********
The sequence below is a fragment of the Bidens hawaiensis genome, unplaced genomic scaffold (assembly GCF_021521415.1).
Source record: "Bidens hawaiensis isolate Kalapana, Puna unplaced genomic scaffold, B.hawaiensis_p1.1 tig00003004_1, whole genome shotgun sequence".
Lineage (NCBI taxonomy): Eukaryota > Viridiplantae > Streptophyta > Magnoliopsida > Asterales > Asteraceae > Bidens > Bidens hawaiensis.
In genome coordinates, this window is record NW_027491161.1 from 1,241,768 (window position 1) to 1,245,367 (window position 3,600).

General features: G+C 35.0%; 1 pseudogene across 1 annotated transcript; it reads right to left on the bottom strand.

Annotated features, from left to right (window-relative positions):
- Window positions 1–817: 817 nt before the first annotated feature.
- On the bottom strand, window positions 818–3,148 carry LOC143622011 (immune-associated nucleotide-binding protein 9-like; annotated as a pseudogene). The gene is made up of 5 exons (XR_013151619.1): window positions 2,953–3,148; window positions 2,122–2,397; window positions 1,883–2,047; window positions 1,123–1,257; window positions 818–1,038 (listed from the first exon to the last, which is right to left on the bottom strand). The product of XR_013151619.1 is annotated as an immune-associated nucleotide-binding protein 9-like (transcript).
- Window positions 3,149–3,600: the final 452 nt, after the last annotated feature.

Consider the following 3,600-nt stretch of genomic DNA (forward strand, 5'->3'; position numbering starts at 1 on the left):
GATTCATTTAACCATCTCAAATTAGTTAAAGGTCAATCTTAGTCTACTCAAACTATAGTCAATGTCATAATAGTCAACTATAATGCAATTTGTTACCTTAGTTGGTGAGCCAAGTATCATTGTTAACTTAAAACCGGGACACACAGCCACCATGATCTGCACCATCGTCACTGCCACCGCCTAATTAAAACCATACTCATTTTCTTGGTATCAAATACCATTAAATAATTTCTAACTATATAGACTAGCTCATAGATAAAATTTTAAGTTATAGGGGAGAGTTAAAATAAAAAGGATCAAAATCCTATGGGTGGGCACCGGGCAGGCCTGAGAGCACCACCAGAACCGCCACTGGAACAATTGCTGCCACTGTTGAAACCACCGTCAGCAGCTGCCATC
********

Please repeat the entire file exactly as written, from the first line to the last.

The sequence below is a fragment of the Bidens hawaiensis genome, unplaced genomic scaffold (assembly GCF_021521415.1).
Source record: "Bidens hawaiensis isolate Kalapana, Puna unplaced genomic scaffold, B.hawaiensis_p1.1 tig00003004_1, whole genome shotgun sequence".
Lineage (NCBI taxonomy): Eukaryota > Viridiplantae > Streptophyta > Magnoliopsida > Asterales > Asteraceae > Bidens > Bidens hawaiensis.
In genome coordinates, this window is record NW_027491161.1 from 1,241,768 (window position 1) to 1,245,367 (window position 3,600).

General features: G+C 35.0%; 1 pseudogene across 1 annotated transcript; it reads right to left on the bottom strand.

Annotated features, from left to right (window-relative positions):
- Window positions 1–817: 817 nt before the first annotated feature.
- On the bottom strand, window positions 818–3,148 carry LOC143622011 (immune-associated nucleotide-binding protein 9-like; annotated as a pseudogene). The gene is made up of 5 exons (XR_013151619.1): window positions 2,953–3,148; window positions 2,122–2,397; window positions 1,883–2,047; window positions 1,123–1,257; window positions 818–1,038 (listed from the first exon to the last, which is right to left on the bottom strand). The product of XR_013151619.1 is annotated as an immune-associated nucleotide-binding protein 9-like (transcript).
- Window positions 3,149–3,600: the final 452 nt, after the last annotated feature.

Consider the following 3,600-nt stretch of genomic DNA (forward strand, 5'->3'; position numbering starts at 1 on the left):
GATTCATTTAACCATCTCAAATTAGTTAAAGGTCAATCTTAGTCTACTCAAACTATAGTCAATGTCATAATAGTCAACTATAATGCAATTTGTTACCTTAGTTGGTGAGCCAAGTATCATTGTTAACTTAAAACCGGGACACACAGCCACCATGATCTGCACCATCGTCACTGCCACCGCCTAATTAAAACCATACTCATTTTCTTGGTATCAAATACCATTAAATAATTTCTAACTATATAGACTAGCTCATAGATAAAATTTTAAGTTATAGGGGAGAGTTAAAATAAAAAGGATCAAAATCCTATGGGTGGGCACCGGGCAGGCCTGAGAGCACCACCAGAACCGCCACTGGAACAATTGCTGCCACTGTTGAAACCACCGTCAGCAGCTGCCATC